3. Check Valve: Equipped with a disk positioned at a forty-five-degree angle to horizontal, a check valve allows water to flow in the normal direction by pushing the disk upward. In the event of backflow, the disk is pushed down against the seat, stopping the flow.

4. Automatic Valve: Powered by a solenoid, this valve automatically opens at programmed times and intervals set by the system controller.

Connection Types in Inline Underground Irrigation System Valves

1. FPT (Female Threaded): Also known as FIP, female threaded connections are commonly found in inline underground irrigation system valves.

2. MPT (Male Threaded): Sometimes called MIP, these male threaded connections are also prevalent in inline underground irrigation system valves.

3. NPT (National Pipe Thread): Another type of threaded connection, NPT is commonly used in inline underground irrigation systems.

4. S (or Slip): This straight, smooth female connector is designed to receive pipe or “street” (male) fittings. Metal slip connections are soldered or brazed, while plastic connections are glued.

5. Barb: This male connector with barbs is inserted into pipe or tubing and secured with stainless steel crimp clamps. However, barb connections are not used for backflow prevention devices.

6. Union: Installed in pairs, these two-piece threaded connectors allow for easy disconnection of the connected parts. When installing unions, the inlet and outlet of each union are glued to the pipe or valve. Tightening the nut completes the connection by securing the threaded portion of one piece to the other.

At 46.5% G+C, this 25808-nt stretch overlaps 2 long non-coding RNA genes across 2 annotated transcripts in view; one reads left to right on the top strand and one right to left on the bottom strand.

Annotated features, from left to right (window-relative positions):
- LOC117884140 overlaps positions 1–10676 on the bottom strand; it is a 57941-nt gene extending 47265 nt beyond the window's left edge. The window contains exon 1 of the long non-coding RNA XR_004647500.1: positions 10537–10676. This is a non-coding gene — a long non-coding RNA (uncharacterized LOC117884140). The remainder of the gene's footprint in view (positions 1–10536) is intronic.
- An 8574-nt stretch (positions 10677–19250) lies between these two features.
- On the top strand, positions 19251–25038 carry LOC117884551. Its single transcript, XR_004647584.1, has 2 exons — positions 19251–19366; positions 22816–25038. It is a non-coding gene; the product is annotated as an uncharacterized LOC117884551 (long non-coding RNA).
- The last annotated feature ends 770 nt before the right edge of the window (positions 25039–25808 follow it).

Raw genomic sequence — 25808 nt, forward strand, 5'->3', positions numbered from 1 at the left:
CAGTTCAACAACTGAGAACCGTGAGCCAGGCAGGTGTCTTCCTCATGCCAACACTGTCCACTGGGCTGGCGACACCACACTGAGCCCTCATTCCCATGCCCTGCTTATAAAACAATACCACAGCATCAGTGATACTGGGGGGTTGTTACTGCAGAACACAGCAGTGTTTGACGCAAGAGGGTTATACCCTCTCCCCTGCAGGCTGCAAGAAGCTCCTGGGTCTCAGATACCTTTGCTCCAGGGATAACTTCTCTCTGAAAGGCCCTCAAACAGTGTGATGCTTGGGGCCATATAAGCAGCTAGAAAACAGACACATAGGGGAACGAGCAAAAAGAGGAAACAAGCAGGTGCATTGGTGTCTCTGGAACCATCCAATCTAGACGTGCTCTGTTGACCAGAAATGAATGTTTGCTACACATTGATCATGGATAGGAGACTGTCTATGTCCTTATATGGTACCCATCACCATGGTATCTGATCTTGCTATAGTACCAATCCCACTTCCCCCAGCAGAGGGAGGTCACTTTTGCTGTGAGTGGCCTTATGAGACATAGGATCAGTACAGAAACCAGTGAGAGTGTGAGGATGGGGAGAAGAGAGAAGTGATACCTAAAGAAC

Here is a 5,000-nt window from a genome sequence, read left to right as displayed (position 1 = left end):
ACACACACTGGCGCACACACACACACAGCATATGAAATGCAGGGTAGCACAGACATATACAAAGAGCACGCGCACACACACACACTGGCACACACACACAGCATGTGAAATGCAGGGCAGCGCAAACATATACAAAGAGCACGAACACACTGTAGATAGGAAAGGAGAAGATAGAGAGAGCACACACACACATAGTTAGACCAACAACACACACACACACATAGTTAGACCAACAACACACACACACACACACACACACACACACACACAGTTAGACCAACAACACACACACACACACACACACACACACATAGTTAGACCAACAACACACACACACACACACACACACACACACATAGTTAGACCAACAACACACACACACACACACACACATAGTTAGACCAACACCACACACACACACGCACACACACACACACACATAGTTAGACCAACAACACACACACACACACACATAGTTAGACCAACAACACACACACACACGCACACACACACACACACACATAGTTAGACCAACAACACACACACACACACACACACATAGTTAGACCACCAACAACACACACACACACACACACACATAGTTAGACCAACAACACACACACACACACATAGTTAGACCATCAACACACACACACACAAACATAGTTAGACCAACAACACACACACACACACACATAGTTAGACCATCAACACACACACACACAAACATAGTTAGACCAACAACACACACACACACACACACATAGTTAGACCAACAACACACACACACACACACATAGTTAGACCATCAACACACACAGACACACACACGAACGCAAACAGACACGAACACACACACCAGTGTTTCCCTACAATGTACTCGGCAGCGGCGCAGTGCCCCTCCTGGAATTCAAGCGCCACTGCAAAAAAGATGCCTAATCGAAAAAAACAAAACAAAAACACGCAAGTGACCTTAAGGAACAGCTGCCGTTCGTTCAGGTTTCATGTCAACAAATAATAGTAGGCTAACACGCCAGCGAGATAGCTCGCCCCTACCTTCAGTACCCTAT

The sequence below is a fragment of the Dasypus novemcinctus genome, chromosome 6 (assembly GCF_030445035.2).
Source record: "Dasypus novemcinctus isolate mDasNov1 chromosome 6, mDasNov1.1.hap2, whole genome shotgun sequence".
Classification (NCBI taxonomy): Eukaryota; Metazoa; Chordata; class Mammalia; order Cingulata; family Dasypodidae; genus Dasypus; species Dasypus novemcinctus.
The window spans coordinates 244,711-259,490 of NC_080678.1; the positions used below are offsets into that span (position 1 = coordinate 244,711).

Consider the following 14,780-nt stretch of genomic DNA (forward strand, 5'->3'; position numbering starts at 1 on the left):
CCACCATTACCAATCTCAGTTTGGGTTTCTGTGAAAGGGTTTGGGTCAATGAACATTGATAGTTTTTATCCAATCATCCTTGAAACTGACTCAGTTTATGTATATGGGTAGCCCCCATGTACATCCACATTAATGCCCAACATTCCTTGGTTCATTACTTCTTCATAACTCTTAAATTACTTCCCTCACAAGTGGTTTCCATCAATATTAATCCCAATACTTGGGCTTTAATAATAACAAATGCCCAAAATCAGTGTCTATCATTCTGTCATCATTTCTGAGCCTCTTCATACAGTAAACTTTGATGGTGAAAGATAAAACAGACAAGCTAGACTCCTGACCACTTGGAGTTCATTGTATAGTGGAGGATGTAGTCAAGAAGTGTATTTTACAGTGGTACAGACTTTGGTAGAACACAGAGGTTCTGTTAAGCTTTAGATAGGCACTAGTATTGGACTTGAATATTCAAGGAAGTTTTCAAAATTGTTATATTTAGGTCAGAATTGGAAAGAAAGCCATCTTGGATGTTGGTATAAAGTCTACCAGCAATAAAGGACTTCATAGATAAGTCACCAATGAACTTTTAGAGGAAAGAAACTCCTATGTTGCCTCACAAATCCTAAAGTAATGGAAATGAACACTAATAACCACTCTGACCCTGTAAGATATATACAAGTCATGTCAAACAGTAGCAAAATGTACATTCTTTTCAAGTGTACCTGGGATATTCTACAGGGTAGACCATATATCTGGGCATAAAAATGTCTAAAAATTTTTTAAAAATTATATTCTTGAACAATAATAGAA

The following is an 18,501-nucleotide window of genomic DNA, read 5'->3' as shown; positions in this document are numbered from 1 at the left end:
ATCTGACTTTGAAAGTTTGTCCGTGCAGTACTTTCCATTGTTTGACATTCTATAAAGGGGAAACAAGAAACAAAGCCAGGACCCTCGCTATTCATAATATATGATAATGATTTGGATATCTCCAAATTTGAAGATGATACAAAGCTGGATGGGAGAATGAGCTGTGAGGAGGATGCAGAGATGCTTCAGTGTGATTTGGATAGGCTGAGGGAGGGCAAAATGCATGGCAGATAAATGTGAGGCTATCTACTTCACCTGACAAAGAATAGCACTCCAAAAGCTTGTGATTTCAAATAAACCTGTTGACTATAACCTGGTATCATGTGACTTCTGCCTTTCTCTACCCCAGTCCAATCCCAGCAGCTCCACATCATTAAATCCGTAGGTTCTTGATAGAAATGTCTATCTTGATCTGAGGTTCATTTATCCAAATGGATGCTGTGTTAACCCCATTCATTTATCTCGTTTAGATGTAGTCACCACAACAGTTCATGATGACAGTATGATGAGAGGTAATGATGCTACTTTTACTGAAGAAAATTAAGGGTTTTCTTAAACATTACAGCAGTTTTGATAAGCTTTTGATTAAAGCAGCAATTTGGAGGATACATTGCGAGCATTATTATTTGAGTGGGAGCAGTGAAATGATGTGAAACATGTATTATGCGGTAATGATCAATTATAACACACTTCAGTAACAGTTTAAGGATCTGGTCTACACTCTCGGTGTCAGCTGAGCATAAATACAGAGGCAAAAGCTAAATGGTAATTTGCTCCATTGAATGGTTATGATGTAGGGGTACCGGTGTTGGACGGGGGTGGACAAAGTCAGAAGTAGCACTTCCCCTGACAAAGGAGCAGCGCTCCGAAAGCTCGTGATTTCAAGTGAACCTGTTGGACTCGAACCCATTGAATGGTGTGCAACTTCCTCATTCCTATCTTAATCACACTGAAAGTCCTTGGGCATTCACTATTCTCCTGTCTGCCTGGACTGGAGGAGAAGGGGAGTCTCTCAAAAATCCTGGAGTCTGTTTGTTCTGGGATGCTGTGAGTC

Miscellaneous Terms

1. PVC (Schedule-40 PVC Pipe): Often used for supply lines downstream of zone control valves, PVC refers to Schedule-40 PVC pipe. This type of pipe is commonly used for valve installations explained in this article.

2. Solenoid: An electromagnetic device consisting of wire wrapped around a core, a solenoid produces a magnetic field when activated. In irrigation applications, it opens automatic lawn sprinkler system valves when prompted by the system controller.

3. Glue (Solvent Cement): Despite the common use of the term “glue,” solvent cement is the proper name for the adhesive used in plastic joints. Solvent cement chemically reacts with plastic, causing it to soften or melt slightly, creating a secure connection between hub and pipe.

4. Thread Tape: A thin, non-adhesive tape used for making threaded connections, thread tape provides a waterproof seal for tapered-thread joints when applied correctly. The Teflon material reduces friction, allowing for tight threading and expansion to fill gaps.

5. Thread Sealant Compound: Easier to apply than thread tape, thread sealant compound is impregnated with Teflon for effective friction reduction. It works well with brass, copper, and PVC materials, but any excess compound should be manually removed to avoid clogging valves. Note that some plastic types may be damaged by the solvents in the compound, so thread tape should be used with those materials.

By understanding the different types of irrigation valves and their specific functions, you’ll be better equipped to plan and maintain an efficient irrigation system for your lawn or garden. Whether you choose inline or anti-siphon systems, ensuring proper valve identification and connection types is essential for optimal performance.